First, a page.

Traumatic Brain Injury Lawsuits on the Rise

 

Some personal injury lawyers in Colorado are staying busy as more and more brain injury victims come forward. Since the National Football League has paid out $765 million to settle such lawsuits, an increasing number of professional football and hockey players are claiming that their employers should have known of the dangers of brain injury in these sports, but did seemingly little to step up concussion prevention.

A recent lawsuit filed by five former members of the Kansas City Chiefs, cites research on concussion and brain trauma that dates back to the 1920s. The lawsuit also cites a 1937 meeting of the American Football Coaches Association documenting that attendees acknowledged a “keen awareness” of concussion risk.

The five plaintiffs in the brain injury lawsuit are Alexander Louis Cooper, a Chiefs linebacker (1985-1991); Leonard Griffin, Chiefs defensive end (1986-1993); Kevin Porter, Chiefs defensive back (1988-1993); Christopher Martin, Chiefs linebacker (1988-1993), who is joined by his wife in the lawsuit, and Joseph Phillips, Chiefs defensive tackle (1992-1993).

In their lawsuit, the former players claim that the Kansas City Chiefs knew or should have known the seriousness of concussions as early as 1966 when the Congress of Neurological Surgeons released a report on the topic. Court documents state that the plaintiffs claim to suffer from post-concussion syndrome, severe and persistent headaches, depression, mood swings, exclusivity, suicidal ideations and Chronic Traumatic Encephalopathy.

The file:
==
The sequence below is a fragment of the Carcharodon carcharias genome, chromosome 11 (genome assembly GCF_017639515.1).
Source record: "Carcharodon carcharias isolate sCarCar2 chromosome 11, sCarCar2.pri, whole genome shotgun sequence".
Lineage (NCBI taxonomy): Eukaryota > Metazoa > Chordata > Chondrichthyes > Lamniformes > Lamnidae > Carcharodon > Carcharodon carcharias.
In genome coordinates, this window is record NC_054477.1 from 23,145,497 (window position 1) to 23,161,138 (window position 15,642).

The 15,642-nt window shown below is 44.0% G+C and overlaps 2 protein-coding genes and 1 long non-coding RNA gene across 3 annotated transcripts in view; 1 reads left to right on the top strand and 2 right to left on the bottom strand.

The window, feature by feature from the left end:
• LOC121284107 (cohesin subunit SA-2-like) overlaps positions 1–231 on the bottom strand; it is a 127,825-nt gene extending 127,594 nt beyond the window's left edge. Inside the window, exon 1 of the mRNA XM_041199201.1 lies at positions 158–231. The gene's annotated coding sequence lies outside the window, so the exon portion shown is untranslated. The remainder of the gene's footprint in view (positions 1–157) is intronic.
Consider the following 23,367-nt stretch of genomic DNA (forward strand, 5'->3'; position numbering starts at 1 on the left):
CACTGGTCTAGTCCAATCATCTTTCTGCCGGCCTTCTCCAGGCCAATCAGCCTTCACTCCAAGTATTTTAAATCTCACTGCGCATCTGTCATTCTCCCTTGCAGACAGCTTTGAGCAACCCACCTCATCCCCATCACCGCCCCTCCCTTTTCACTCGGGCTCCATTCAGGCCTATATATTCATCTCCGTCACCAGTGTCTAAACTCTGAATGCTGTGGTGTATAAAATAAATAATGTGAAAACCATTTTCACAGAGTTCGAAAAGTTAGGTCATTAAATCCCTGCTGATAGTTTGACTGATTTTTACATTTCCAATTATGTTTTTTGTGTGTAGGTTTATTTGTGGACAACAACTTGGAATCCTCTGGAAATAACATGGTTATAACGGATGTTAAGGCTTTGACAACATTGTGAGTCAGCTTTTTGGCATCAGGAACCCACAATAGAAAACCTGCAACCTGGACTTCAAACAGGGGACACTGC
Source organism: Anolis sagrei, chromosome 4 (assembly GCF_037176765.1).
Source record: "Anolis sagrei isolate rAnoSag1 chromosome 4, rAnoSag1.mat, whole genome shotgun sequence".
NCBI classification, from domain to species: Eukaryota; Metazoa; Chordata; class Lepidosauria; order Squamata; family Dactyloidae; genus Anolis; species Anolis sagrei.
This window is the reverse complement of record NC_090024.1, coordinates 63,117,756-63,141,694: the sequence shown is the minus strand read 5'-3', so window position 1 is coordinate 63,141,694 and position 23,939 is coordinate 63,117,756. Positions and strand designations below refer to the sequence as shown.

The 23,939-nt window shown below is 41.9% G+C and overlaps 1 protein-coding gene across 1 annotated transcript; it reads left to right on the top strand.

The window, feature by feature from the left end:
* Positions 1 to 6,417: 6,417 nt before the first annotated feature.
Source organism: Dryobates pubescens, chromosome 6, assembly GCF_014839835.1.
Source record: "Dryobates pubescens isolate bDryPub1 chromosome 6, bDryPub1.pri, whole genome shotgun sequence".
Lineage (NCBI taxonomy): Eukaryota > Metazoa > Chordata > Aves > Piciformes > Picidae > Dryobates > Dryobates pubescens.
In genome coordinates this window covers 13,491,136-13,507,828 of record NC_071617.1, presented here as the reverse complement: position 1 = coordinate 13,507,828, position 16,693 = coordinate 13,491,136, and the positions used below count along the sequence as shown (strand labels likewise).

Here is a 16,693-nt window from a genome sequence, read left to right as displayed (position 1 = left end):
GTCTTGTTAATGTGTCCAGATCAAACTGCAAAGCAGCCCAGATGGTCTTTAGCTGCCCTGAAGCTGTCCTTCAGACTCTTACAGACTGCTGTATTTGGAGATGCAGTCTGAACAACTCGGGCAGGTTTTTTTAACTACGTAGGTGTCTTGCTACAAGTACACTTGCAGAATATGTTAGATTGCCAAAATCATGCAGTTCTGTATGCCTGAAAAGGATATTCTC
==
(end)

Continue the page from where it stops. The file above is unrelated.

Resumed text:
Meanwhile, former all-star hockey defenseman, Gary Leeman and nine others, filed a class-action brain injury lawsuit against the National Hockey League (NHL) for failing to take necessary precautions to protect professional hockey players from needless brain injuries.

In the lawsuit, court records refer to a study on brain injuries conducted by the NHL in 1997. As a result of the study, the league created a concussion program; however, according to the plaintiffs, it did nothing to implement the program until 2010, when it added rule 48, the so-called “head check” penalty.

The lawsuit filed in November in US District Court for the District of Columbia, further claims that the NHL purposely concealed the severe risks of brain injuries and consequently exposed the players to needless harm.

The deputy commissioner of the NHL, Bill Daly, released a statement saying the league recognizes that concussions are a serious matter, but it is satisfied with the way player safety was managed by the league and players’ association. He added that the league intends to defend itself “vigorously” against these charges.

Greg-GoldIf you or someone you love has suffered a traumatic brain injury, you will need an experienced and compassionate Denver personal injury attorney to handle your case. At the Gold Law Firm, we work hard to achieve the maximum compensation for all of our clients. Contact Gregory A. Gold of the Gold Law Firm today for a free consultation at (303) 694-4653.

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